Which brings us to the next point.
There is this idea out there in popular culture that therapy is something you do to "save your relationship." If both parties truly love each other, are truly willing to work on negative behaviors, and remain committed to one another for the right reasons, it can absolutely happen.
However, as I've mentioned before, therapy can be quite painful. Some relationships can be irrevocably broken. Some partnerships can be unhealthy or even dangerous.
In these cases, therapy can become a tool to help you end a toxic relationship. Some partners of sex addicts have a very hard time leaving relationships, even if they are extremely harmful. Other times, it takes the openness and honesty of therapy to realize what you actually want for yourself, and whether or not it's compatible with what your partner wants. Indeed, the best outcome of your therapy may not be that your relationship comes out stronger, but that you do.
One of the most fundamental questions I can ask as a counselor is "what is your commitment here?" Why are you in this relationship in the first place? Why is he? What intentions do you have coming here today?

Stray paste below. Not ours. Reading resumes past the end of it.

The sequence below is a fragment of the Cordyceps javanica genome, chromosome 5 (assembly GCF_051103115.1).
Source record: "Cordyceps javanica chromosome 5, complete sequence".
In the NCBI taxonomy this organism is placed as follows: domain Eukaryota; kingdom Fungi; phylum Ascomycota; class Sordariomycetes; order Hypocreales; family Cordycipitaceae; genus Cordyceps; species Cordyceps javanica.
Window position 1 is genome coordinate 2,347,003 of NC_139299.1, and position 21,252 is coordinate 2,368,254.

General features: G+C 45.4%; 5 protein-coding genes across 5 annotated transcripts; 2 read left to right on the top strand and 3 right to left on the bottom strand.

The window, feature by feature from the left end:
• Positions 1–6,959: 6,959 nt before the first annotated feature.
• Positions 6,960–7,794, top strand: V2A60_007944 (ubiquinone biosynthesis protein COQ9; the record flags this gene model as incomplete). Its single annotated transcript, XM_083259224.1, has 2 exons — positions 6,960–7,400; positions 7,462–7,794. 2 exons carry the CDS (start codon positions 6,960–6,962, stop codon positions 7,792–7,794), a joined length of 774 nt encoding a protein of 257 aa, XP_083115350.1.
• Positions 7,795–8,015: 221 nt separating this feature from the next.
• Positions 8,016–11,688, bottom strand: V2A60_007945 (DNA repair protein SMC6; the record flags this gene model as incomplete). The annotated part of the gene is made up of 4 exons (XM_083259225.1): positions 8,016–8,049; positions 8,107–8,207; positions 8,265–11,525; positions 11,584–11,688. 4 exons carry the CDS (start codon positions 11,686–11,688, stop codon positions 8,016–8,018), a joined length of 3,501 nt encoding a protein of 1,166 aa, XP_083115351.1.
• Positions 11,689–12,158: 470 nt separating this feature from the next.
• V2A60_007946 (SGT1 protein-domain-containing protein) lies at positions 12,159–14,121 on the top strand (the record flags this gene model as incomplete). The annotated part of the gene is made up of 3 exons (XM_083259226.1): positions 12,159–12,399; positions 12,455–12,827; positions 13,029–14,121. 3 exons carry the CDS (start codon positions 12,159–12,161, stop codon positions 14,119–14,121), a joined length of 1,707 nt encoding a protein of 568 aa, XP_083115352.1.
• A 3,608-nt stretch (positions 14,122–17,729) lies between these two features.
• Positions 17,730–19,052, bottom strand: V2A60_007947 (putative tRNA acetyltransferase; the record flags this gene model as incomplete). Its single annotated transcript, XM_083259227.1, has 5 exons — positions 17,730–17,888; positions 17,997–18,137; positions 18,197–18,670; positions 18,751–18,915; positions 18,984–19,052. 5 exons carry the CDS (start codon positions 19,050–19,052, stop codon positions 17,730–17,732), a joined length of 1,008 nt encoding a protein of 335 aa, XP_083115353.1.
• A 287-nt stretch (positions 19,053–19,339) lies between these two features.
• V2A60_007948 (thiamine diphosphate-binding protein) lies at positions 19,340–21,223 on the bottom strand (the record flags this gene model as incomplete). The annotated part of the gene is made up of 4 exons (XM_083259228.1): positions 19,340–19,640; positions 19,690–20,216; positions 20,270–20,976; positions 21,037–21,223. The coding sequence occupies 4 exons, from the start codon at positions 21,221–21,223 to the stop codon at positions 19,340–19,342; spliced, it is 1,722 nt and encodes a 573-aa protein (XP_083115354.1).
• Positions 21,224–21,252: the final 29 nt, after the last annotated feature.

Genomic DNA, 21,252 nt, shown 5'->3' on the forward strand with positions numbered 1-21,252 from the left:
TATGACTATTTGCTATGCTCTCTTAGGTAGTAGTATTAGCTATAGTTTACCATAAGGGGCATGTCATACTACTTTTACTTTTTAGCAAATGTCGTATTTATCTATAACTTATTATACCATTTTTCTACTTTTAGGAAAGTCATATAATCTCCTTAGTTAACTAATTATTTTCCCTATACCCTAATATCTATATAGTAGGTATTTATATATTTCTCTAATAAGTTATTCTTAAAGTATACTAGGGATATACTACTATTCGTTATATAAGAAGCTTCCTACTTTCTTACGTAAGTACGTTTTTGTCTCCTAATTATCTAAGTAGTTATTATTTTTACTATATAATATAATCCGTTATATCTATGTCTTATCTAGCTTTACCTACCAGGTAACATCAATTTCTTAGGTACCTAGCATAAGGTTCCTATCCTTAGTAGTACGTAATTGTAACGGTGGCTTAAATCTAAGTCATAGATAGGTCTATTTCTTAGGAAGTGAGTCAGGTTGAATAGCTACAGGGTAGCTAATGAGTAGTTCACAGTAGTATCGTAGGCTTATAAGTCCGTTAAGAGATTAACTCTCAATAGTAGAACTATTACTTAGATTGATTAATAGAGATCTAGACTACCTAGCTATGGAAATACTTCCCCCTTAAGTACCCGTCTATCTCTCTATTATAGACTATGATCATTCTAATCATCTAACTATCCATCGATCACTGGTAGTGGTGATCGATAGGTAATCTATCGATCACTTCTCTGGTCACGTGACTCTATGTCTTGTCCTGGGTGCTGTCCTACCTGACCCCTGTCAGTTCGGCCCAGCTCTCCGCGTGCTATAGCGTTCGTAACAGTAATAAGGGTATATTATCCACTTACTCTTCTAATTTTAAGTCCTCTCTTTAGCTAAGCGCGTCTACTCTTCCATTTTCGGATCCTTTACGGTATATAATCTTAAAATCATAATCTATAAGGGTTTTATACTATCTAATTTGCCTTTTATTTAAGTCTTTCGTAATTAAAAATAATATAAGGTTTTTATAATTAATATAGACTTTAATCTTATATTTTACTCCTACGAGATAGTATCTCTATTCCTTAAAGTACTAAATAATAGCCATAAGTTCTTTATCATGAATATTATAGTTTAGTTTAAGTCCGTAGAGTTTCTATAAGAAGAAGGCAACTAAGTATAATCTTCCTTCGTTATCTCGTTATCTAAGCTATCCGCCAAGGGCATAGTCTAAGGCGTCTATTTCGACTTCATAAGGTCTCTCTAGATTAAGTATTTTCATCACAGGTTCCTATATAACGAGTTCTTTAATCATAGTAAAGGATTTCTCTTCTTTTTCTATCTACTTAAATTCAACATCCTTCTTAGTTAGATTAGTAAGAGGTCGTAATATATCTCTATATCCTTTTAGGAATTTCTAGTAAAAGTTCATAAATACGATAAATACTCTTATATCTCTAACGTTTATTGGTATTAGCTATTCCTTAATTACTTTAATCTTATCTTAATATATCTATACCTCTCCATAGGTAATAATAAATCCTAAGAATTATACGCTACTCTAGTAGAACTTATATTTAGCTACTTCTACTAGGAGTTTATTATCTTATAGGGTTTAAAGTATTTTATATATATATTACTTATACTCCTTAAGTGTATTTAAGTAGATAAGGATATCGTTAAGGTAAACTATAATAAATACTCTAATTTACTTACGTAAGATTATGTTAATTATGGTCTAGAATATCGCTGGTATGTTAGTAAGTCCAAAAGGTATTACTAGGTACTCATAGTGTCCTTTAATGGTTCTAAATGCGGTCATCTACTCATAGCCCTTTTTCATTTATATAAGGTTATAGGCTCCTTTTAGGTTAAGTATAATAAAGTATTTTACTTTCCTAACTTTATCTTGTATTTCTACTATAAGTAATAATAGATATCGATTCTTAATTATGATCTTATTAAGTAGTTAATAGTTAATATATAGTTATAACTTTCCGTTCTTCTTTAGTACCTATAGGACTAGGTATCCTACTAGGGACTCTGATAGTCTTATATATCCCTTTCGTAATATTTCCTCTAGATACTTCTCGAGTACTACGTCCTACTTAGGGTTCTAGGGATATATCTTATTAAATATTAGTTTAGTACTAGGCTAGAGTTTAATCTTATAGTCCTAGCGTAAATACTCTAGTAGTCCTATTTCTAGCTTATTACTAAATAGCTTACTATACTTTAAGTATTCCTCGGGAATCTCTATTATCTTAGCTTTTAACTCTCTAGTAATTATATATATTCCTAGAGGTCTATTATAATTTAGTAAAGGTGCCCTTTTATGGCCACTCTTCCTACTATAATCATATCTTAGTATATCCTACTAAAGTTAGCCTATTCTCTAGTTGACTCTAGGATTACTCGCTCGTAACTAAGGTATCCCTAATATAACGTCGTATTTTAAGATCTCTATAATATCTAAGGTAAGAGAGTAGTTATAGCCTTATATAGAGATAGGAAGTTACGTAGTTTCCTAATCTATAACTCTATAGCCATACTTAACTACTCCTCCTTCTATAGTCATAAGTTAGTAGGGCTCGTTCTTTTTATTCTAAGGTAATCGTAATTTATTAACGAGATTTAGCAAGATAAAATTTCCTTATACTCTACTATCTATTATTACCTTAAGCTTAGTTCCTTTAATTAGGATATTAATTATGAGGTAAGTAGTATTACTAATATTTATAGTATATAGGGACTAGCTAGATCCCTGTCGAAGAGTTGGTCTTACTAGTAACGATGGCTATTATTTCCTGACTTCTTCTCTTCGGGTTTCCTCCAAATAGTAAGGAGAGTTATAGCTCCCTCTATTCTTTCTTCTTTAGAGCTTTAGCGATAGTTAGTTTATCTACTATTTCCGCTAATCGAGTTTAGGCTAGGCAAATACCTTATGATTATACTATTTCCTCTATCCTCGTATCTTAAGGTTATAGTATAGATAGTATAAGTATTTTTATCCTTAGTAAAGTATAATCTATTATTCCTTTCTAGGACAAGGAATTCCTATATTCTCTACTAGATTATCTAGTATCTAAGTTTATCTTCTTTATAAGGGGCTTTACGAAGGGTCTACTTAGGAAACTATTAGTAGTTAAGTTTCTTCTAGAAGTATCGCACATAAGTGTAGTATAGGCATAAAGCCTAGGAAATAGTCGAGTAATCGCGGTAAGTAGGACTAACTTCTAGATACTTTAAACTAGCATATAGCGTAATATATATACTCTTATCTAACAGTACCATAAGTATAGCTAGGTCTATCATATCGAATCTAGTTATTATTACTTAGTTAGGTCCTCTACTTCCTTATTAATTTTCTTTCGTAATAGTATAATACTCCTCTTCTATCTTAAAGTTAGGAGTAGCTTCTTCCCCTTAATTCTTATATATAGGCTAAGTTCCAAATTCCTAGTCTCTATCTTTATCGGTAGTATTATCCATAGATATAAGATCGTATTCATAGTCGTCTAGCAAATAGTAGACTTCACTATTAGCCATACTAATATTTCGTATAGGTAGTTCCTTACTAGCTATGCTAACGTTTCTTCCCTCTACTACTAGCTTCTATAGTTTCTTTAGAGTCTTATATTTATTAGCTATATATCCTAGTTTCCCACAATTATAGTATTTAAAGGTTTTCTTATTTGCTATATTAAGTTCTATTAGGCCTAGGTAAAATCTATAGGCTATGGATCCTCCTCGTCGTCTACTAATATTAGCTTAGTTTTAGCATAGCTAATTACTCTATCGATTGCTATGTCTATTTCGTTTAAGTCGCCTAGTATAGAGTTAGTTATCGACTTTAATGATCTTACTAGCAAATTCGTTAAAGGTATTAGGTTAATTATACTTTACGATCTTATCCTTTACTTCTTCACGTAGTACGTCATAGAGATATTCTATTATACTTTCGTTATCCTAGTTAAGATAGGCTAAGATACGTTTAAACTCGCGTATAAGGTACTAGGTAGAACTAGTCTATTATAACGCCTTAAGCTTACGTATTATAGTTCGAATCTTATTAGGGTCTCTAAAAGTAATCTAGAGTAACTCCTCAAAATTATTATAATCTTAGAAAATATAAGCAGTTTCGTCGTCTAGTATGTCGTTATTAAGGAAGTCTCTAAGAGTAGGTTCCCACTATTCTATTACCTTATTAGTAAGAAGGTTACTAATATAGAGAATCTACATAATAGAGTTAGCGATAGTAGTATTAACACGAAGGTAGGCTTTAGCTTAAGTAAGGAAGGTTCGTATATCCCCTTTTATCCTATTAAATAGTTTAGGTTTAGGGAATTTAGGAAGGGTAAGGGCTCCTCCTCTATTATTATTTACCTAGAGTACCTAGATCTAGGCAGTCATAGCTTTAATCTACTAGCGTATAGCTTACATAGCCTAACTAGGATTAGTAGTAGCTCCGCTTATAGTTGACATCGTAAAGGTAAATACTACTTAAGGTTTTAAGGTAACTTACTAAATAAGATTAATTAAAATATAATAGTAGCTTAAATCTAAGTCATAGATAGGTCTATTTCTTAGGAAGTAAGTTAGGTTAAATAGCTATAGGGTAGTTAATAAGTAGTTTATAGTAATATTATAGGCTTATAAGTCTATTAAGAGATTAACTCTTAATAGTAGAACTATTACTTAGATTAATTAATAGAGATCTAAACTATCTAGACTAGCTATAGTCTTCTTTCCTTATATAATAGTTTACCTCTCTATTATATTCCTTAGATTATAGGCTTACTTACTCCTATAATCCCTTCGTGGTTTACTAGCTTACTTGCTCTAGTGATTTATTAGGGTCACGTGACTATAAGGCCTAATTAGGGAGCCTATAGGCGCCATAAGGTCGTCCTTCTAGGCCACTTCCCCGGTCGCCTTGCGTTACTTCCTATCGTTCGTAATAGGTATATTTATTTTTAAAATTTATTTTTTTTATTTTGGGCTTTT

You might walk through the door with 10,000 questions on your mind and feel frustrated having only addressed two or three of them in your initial session.
Yet, backing up and starting at the beginning is so important. As I've explained, couples therapy for sex addiction will not be a quick fix, and when you first show up, you've got your work cut out for you.
However, no matter how rocky your first few sessions are, no matter how betrayed or embarrassed you feel, and whether or not your goal is to save the relationship, you will still benefit from figuring all of this out with a professional. Trying to go it alone can put you into even more vulnerable situations. It can quickly spiral out of control and become toxic. That is not doing you any favors.